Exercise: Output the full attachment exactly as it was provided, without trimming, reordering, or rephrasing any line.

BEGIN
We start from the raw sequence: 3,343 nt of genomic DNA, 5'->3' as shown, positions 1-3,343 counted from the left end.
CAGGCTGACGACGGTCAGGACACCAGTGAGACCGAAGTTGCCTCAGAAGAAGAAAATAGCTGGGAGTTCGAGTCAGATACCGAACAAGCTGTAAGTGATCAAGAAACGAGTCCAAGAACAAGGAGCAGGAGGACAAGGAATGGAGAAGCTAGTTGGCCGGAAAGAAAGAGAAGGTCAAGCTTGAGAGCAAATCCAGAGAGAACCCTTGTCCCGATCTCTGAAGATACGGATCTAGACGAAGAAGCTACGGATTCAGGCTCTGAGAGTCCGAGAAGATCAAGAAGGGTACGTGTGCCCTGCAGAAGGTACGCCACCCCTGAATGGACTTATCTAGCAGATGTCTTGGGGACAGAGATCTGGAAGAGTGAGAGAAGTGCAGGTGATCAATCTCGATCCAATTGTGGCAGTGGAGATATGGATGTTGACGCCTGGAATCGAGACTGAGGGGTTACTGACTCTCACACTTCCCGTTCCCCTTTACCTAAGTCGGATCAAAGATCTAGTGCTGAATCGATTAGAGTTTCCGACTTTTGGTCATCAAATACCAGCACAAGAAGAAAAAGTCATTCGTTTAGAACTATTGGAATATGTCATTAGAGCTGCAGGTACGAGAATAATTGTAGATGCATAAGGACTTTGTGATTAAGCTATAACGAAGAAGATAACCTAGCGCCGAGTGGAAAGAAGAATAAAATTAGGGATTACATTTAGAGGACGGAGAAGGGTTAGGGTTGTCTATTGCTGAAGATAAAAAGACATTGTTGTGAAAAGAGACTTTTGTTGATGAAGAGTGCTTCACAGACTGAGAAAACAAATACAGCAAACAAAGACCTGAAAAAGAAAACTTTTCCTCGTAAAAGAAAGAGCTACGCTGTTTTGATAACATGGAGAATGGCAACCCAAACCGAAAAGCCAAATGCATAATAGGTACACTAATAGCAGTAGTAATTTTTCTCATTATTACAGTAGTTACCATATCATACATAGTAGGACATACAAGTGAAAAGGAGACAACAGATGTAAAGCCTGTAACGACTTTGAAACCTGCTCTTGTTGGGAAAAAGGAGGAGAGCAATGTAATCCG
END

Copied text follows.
We start from the raw sequence: 3,343 nt of genomic DNA, 5'->3' as shown, positions 1-3,343 counted from the left end.
CAGGCTGACGACGGTCAGGACACCAGTGAGACCGAAGTTGCCTCAGAAGAAGAAAATAGCTGGGAGTTCGAGTCAGATACCGAACAAGCTGTAAGTGATCAAGAAACGAGTCCAAGAACAAGGAGCAGGAGGACAAGGAATGGAGAAGCTAGTTGGCCGGAAAGAAAGAGAAGGTCAAGCTTGAGAGCAAATCCAGAGAGAACCCTTGTCCCGATCTCTGAAGATACGGATCTAGACGAAGAAGCTACGGATTCAGGCTCTGAGAGTCCGAGAAGATCAAGAAGGGTACGTGTGCCCTGCAGAAGGTACGCCACCCCTGAATGGACTTATCTAGCAGATGTCTTGGGGACAGAGATCTGGAAGAGTGAGAGAAGTGCAGGTGATCAATCTCGATCCAATTGTGGCAGTGGAGATATGGATGTTGACGCCTGGAATCGAGACTGAGGGGTTACTGACTCTCACACTTCCCGTTCCCCTTTACCTAAGTCGGATCAAAGATCTAGTGCTGAATCGATTAGAGTTTCCGACTTTTGGTCATCAAATACCAGCACAAGAAGAAAAAGTCATTCGTTTAGAACTATTGGAATATGTCATTAGAGCTGCAGGTACGAGAATAATTGTAGATGCATAAGGACTTTGTGATTAAGCTATAACGAAGAAGATAACCTAGCGCCGAGTGGAAAGAAGAATAAAATTAGGGATTACATTTAGAGGACGGAGAAGGGTTAGGGTTGTCTATTGCTGAAGATAAAAAGACATTGTTGTGAAAAGAGACTTTTGTTGATGAAGAGTGCTTCACAGACTGAGAAAACAAATACAGCAAACAAAGACCTGAAAAAGAAAACTTTTCCTCGTAAAAGAAAGAGCTACGCTGTTTTGATAACATGGAGAATGGCAACCCAAACCGAAAAGCCAAATGCATAATAGGTACACTAATAGCAGTAGTAATTTTTCTCATTATTACAGTAGTTACCATATCATACATAGTAGGACATACAAGTGAAAAGGAGACAACAGATGTAAAGCCTGTAACGACTTTGAAACCTGCTCTTGTTGGGAAAAAGGAGGAGAGCAATGTAATCCG